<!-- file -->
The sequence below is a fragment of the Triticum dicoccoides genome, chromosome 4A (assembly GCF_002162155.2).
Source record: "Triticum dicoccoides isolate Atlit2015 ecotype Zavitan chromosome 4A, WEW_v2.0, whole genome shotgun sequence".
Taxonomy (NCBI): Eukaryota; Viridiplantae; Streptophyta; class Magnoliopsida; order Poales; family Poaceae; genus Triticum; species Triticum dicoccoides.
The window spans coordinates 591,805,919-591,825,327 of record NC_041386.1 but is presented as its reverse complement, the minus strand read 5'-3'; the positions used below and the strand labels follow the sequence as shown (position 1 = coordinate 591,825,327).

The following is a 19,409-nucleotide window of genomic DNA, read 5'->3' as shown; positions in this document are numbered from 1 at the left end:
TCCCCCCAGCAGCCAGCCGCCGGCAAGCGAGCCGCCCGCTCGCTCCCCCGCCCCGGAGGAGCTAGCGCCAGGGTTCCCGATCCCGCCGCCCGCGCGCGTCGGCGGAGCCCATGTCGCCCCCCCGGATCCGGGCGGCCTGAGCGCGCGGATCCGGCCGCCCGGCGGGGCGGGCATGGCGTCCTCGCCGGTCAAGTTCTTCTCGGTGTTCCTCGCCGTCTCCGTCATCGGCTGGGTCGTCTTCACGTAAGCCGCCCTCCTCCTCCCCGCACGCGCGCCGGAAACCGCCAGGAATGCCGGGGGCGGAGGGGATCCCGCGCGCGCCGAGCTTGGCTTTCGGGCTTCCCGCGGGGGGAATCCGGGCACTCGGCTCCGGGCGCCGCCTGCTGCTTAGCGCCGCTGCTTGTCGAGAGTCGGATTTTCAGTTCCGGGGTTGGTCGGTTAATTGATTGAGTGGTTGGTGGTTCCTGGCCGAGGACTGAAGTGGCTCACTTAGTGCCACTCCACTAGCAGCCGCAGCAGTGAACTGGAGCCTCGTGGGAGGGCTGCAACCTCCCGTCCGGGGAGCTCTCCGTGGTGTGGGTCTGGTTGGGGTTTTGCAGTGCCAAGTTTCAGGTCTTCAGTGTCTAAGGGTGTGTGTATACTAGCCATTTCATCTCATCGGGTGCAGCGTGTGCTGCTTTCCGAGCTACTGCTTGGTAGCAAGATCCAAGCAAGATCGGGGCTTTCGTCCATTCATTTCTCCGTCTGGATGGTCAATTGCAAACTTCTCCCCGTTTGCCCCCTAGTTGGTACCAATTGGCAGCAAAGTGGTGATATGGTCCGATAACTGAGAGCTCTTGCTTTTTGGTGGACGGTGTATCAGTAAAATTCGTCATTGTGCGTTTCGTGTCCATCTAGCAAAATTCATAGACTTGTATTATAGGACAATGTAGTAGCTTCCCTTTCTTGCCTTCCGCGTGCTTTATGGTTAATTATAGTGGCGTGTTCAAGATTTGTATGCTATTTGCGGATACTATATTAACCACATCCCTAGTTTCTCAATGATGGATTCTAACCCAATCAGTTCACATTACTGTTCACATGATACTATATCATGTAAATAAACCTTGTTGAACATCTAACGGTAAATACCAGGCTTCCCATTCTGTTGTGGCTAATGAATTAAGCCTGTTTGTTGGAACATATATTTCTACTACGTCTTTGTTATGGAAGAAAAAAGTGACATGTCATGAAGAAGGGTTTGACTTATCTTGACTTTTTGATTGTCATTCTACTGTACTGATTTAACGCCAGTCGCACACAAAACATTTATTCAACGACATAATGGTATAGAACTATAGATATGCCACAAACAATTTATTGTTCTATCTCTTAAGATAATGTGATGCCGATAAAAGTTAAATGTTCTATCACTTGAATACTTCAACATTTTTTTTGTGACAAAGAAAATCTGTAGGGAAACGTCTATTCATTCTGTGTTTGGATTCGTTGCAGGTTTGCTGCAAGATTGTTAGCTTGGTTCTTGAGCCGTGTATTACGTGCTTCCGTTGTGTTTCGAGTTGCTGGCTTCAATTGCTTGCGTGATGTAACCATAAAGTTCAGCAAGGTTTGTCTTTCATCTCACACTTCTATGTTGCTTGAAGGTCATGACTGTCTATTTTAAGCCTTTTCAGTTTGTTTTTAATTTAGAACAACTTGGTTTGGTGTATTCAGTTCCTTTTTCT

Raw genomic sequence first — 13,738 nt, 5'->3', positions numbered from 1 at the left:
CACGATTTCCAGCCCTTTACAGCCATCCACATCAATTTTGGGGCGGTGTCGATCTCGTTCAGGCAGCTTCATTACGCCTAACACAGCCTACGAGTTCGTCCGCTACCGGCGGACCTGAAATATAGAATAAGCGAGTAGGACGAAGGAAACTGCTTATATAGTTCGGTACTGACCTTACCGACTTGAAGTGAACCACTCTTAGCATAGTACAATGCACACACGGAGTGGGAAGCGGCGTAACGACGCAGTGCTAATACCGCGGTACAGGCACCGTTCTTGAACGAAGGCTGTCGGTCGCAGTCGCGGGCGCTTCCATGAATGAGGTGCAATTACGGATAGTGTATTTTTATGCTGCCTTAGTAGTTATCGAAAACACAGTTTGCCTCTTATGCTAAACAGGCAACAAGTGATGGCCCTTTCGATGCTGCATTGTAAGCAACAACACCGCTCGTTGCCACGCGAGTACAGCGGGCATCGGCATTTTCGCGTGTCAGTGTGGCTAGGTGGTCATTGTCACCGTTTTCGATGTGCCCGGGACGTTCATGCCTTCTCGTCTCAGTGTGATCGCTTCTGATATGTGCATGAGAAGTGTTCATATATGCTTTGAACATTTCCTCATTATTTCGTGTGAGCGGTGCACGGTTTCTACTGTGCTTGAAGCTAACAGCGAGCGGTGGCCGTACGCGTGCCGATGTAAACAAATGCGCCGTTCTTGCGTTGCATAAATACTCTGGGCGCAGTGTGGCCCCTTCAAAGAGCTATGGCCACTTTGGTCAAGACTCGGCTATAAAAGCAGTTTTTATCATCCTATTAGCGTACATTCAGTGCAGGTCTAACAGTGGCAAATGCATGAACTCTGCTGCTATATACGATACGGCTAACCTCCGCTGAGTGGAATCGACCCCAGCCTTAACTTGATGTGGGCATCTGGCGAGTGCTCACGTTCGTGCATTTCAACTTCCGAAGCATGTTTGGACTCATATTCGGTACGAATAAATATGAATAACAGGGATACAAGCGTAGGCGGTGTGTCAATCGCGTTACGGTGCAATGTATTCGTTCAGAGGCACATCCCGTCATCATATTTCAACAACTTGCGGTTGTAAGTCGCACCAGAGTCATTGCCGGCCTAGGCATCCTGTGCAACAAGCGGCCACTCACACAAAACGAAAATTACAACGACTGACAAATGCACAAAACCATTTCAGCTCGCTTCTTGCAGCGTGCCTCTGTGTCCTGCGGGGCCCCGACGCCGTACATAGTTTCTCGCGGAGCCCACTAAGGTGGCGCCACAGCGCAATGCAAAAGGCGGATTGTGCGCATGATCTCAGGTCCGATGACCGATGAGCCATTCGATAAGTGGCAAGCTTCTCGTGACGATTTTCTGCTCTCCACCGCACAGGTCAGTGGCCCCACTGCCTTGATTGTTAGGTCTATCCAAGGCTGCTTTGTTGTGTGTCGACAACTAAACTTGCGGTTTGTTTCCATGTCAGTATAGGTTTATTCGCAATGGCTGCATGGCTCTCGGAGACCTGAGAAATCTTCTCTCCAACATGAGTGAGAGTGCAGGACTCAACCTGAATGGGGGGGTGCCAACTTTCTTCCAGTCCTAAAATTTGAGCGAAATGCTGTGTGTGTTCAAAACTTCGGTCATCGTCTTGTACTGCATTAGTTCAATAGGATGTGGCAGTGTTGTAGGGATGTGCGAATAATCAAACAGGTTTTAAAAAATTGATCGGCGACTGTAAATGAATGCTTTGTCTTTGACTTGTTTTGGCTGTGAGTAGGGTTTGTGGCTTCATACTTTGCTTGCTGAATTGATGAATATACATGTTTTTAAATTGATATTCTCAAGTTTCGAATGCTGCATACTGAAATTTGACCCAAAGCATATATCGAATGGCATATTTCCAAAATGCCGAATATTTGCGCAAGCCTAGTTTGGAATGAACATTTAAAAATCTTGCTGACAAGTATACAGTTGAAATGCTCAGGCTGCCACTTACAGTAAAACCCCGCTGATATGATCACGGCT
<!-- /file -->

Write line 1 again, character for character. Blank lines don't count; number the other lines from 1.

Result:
The sequence below is a fragment of the Triticum dicoccoides genome, chromosome 4A (assembly GCF_002162155.2).